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The American flag is lowered to half-staff above the White House in Washington in July 2015 to honor the five U.S. service members who were killed by a gunman in Chattanooga, Tenn. Nearly every day somewhere in the country, the Stars and Stripes is flying low, ordered to half-staff in one of the most significant gestures of mourning and respect. An Associated Press analysis of proclamations from 50 state governors and the federal government found flags were ordered lowered at least someplace 325 days out of 2015.

NEW YORK >> Nearly every day, somewhere in the country, the Stars and Stripes was lowered to half-staff last year in one of the most significant official gestures of mourning and respect, an Associated Press analysis found.

The centuries-old practice can be a visible, public answer to extraordinary loss, as when more than four dozen people were killed last month at a gay nightclub in Florida. But as the nation marks Independence Day on Monday, flag buffs have noted that the honor has been extended more widely over time, including to celebrities and police dogs. And some have questioned whether the country has lowered the bar on the lowering of the flag.

"It can be a very powerful symbol, but it can also be overdone to the point that it loses its significance," said John Hartvigsen, president of the North American Vexillological Association, a flag aficionados' group. "You can't spell everything out about this in rules and regulations, because it has so much to do with emotion."

The U.S. Flag Code allows presidents and governors to lower flags for officials, military members and certain occasions, though some states have their own broader policies. And even as some states have moved to tighten their rules, others faced criticism for withholding the tribute.

The AP's analysis of proclamations from 50 state governors and the federal government found the Stars and Stripes were lowered at least someplace in the country on 328 days during 2015.


Eight states had orders lowering the U.S. flag in effect over more than 30 days; Massachusetts led all others, keeping the flag at half-staff for over a quarter of the year, including on the Fourth of July.

Among the hundreds honored were victims of extremist attacks, fallen soldiers, long-serving politicians and such celebrities as baseball legend Yogi Berra.

Those honored last year alone with a half-staff U.S. flag include five Georgia Southern University nursing students killed in a car wreck and a Downey, California, police officer shot in his car in a police parking lot in an alleged robbery attempt. Flags were lowered for a Missouri state official who was running for governor when he killed himself after a radio ad mocked his appearance, and for an Oklahoma state road worker who died helping to fill a sinkhole. One honoree was a police dog shot in Ohio.

Who gets honored, and when, can be controversial. Recent years saw tension over lowering flags nationwide for former South African President Nelson Mandela and in New Jersey for the Grammy-winning Whitney Houston .

Seeing half-staff flags on July Fourth last year jarred Amherst, Massachusetts, resident Larry Kelley, who felt the tribute — part of a 13-day honor for a state senator — "sends the wrong message" on the nation's birthday.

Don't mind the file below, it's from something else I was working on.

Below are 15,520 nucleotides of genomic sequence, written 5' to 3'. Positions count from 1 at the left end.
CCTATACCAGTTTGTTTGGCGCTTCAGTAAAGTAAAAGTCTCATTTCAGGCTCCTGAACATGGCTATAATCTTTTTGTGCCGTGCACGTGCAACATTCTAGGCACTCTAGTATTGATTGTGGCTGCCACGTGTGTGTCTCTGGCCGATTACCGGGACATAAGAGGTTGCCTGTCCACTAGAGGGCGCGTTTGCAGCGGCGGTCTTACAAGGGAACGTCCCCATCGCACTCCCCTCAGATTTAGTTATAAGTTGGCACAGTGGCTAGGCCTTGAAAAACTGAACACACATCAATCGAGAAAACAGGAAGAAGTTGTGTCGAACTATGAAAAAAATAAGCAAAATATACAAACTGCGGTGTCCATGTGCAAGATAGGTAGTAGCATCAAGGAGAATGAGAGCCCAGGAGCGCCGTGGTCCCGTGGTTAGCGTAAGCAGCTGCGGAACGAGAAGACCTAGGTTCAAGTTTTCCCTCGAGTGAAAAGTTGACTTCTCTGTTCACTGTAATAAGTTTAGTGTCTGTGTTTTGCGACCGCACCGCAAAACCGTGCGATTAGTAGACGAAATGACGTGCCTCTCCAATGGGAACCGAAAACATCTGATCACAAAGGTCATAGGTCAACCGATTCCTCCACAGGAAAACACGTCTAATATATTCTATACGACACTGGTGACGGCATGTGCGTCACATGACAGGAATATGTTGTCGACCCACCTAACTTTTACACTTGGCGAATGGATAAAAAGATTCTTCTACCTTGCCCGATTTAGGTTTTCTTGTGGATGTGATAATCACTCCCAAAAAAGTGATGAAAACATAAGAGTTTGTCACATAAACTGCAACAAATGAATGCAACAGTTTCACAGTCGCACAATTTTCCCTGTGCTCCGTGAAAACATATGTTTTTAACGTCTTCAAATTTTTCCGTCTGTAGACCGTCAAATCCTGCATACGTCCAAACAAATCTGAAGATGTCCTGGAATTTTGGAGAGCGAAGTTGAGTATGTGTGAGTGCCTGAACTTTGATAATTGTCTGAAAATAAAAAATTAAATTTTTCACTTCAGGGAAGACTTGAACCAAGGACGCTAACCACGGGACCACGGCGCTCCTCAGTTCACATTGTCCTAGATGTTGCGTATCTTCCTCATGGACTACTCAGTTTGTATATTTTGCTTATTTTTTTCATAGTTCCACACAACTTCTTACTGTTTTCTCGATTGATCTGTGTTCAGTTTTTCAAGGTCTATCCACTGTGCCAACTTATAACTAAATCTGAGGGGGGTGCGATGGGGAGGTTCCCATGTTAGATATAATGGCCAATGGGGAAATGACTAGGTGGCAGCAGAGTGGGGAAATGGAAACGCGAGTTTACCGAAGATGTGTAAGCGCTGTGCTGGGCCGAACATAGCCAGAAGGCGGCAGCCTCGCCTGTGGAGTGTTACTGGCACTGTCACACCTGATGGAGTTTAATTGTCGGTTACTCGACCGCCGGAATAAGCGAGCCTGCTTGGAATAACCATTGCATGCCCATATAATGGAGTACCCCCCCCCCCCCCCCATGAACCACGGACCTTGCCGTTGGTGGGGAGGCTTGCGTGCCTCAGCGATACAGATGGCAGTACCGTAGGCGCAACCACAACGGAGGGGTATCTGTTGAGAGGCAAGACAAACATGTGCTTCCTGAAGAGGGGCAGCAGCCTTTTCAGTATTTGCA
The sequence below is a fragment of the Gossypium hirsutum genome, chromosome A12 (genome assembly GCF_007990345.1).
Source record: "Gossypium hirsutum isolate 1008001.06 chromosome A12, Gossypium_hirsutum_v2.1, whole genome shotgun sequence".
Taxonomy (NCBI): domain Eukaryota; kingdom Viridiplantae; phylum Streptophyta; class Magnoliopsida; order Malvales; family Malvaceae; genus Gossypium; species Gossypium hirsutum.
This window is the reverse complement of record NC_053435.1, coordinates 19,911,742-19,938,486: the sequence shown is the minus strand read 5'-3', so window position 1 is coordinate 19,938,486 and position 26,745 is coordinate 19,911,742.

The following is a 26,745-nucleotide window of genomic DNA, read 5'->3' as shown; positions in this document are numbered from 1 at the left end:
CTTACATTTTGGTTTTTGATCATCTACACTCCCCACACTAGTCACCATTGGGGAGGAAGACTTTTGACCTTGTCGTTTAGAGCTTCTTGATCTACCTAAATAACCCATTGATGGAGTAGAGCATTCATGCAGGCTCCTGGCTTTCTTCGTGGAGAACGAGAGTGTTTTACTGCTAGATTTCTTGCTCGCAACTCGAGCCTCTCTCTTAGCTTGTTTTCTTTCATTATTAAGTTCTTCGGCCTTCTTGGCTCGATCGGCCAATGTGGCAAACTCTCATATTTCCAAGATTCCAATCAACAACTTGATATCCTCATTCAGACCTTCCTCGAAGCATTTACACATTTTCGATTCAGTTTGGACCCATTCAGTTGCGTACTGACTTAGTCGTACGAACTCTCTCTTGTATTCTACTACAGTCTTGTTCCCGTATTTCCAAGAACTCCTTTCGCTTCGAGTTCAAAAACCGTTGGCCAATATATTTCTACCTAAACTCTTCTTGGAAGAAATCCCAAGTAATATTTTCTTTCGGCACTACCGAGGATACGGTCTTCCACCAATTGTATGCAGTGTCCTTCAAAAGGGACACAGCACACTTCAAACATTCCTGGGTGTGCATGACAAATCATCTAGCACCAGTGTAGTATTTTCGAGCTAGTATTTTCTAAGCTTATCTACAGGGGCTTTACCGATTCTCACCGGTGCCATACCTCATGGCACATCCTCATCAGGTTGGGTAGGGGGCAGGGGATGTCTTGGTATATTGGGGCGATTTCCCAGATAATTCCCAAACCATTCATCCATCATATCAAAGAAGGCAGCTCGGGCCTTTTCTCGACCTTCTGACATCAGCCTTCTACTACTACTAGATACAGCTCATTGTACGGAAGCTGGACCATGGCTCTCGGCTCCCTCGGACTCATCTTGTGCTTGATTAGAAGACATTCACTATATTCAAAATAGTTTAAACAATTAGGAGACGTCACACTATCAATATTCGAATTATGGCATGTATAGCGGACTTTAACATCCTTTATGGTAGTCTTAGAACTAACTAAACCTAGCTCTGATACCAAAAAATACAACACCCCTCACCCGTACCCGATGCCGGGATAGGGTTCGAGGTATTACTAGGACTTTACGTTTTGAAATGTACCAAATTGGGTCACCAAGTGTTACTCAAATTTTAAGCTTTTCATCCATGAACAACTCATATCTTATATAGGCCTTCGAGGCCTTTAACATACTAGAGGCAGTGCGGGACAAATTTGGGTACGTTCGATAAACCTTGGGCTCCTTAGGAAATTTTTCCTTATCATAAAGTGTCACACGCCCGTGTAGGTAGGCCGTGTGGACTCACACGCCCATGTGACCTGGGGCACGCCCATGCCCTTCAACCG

"It just seemed to me to take away from the whole idea of lowering the flag," said Kelley, adding that he'd have felt differently if the state were mourning a line-of-duty death or major public trauma. He initially didn't even realize what the occasion was, until a reader of his local-issues blog filled him in.

Concerned that lowering flags frequently muted the impact, Kentucky decided in 2008 to recognize fallen local military members only on their burial days. Colorado established rules a few years ago spelling out what categories of people are honored statewide, including military members, state officials and police and firefighters who die on duty.

"It's such an honor and a recognition for people, you never want to say no. But you can't always say yes," said Kathy Green, a spokeswoman for Democratic Gov. John Hickenlooper. "So we had to set some parameters."

But setting limits can be thorny.

Even denying flag honors to a convicted felon didn't fly in Rhode Island. Democratic Gov. Gina Raimondo initially declined to lower flags this year for longtime former Providence Mayor Buddy Cianci, a Republican-turned-independent who'd been convicted of corruption. Amid an outcry from Cianci fans, Raimondo changed her mind "out of respect for the office he held for 20 years."

Michigan Gov. Rick Snyder, a Republican, took heat for not lowering flags after three local Marines were killed in a March 2015 helicopter crash during training off Florida. State policy reserved the honor for those killed in combat, but after veterans' groups complained, Snyder reversed course.

To Wayne Luznicky, a Vietnam War veteran who leads the Marine Corps League's Grand Rapids detachment, the episode encapsulated muddled impulses about who gets honored and who doesn't.

"Where are the priorities?" he asked.

Looking at the uneven landscape, the Pittsburgh-based National Flag Foundation plans to craft half-staff guidelines to circulate to governors.

Still, even experts say flag etiquette is, to some extent, a personal code.

"The way you honor the flag," Hartvigsen said, "is the way you live as a citizen."